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Baroness Blatch: My Lords, I have to admit that I am still no wiser as regards what it is that cannot be done now by a teaching assistant that will be enabled by the Bill. I have to say that, out in the schools, I do not detect a concern about the use of teaching assistants. What I have detected is a sense of confusion and a suspicion with regard to exactly what it is the Government mean by "changing" the nature of teaching assistants.

However, we shall see what works out in practice. In the hope that the fears that have been expressed by teachers have been allayed, I beg leave to withdraw the amendment.

Amendment, by leave, withdrawn.

[Amendment No. 35 not moved.]

Clause 203 [Application of Part 5 of Education Act 1996 to nursery education]:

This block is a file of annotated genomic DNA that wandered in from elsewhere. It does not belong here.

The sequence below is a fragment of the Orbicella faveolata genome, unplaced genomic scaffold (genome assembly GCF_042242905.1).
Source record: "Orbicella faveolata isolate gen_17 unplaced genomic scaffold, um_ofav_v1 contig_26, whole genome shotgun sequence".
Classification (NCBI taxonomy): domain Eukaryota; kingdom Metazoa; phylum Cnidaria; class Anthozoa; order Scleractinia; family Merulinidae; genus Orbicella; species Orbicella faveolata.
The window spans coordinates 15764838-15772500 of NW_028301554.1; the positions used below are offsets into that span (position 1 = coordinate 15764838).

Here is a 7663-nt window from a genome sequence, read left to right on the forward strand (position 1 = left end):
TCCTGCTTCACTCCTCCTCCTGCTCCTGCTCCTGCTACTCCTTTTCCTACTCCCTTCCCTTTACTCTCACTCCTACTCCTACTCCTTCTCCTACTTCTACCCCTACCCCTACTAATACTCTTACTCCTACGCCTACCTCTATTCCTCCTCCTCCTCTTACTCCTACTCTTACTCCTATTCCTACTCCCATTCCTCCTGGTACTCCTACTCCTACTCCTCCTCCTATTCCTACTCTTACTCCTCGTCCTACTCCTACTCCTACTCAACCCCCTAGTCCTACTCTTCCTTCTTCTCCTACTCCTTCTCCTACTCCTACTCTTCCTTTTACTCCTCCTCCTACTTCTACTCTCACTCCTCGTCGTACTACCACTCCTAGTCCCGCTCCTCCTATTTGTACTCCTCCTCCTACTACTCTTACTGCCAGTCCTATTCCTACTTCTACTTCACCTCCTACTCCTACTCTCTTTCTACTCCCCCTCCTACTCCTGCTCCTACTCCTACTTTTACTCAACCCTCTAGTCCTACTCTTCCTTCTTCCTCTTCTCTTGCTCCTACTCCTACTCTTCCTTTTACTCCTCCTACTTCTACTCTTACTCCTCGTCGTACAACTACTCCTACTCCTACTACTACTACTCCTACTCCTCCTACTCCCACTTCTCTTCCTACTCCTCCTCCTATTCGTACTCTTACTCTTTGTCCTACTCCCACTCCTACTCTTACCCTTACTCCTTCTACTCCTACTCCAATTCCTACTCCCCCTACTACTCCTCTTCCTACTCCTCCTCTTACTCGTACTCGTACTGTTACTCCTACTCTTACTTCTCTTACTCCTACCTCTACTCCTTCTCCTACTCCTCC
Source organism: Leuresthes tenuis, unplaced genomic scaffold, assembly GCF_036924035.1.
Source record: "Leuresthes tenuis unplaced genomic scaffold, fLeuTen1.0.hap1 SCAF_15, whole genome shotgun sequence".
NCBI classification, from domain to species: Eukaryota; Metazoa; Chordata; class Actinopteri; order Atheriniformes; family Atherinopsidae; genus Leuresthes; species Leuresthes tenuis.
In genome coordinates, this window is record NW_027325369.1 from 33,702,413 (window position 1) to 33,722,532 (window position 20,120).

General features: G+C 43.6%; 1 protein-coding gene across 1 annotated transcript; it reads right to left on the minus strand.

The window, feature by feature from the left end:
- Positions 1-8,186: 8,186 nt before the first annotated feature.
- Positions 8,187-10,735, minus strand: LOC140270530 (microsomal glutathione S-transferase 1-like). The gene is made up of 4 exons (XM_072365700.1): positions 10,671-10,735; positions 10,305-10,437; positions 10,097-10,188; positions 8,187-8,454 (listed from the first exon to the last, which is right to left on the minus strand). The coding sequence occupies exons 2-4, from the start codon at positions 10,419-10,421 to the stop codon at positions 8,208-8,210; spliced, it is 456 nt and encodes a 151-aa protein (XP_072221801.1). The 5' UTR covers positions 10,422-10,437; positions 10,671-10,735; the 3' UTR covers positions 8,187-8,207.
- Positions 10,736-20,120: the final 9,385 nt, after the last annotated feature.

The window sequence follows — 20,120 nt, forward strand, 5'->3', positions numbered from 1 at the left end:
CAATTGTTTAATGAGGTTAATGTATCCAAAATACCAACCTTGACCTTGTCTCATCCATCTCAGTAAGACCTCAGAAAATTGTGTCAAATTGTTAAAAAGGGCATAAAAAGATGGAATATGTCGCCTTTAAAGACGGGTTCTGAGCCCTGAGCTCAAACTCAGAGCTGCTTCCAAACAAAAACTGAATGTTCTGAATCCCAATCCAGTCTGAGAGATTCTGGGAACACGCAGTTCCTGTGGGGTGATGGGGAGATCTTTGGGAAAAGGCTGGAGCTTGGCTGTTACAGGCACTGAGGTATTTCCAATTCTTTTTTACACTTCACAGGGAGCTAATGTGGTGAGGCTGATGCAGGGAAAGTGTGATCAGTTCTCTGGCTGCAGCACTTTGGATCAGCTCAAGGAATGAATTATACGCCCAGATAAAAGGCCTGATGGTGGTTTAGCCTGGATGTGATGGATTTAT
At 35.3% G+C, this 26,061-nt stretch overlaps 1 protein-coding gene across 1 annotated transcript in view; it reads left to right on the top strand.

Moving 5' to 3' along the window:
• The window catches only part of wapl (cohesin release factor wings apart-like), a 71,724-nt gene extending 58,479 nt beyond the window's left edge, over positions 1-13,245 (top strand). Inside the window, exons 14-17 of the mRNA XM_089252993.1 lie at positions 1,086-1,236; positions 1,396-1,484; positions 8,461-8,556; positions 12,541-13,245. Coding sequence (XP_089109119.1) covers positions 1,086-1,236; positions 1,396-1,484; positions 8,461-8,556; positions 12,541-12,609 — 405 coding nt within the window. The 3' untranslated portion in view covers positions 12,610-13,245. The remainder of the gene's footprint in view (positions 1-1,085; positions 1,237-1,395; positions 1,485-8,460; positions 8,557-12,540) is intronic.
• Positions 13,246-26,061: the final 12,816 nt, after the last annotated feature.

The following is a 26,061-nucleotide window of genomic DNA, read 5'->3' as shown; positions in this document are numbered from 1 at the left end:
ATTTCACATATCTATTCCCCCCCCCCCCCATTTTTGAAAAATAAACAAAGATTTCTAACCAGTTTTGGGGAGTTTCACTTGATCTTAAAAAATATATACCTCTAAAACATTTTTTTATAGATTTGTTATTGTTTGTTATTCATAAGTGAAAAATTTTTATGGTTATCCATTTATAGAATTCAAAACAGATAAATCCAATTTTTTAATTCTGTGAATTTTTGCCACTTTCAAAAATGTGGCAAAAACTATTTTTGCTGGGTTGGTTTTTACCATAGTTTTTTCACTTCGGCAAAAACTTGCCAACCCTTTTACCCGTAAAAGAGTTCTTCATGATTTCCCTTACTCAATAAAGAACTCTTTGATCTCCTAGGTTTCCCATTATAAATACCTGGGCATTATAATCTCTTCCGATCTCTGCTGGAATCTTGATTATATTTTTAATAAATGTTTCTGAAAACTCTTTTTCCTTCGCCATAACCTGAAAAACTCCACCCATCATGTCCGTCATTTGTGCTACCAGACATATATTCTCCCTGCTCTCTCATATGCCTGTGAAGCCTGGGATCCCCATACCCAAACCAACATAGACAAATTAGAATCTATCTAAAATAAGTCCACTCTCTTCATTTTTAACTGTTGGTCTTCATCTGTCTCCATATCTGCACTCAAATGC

Baroness Blatch moved Amendment No. 36:

The noble Baroness said: My Lords, in returning to this matter I wish most warmly to thank the noble Baroness for writing to me. However, I have to say that, if representatives of the Plain English Society are listening, then I wish to read out one paragraph of the letter to them:

    "Chapter 3 of the 1996 Act as originally drafted concerned religious education—one of the elements of course of the basic curriculum. So the position in 1996, as with the National Curriculum, because of section 410, was that this chapter did not apply to nursery classes and nursery schools. Chapter 3 was however largely replaced by the School Standards and Framework Act. In order to replicate section 410 in this respect

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    in the Bill, we included an exemption for nursery classes at clause 76(2)(a) (nursery schools not in any case being covered by the basic curriculum as they are not 'maintained schools' for purposes of this section). We also amended the relevant parts of the School Standards and Framework Act (at paragraphs 103 and 104 of Schedule 21) to cross reference this to the definition of the basic curriculum which is now to be found at clause 78 of the Bill instead of in the 1996 Act. So religious education still does not apply to nursery classes or nursery schools".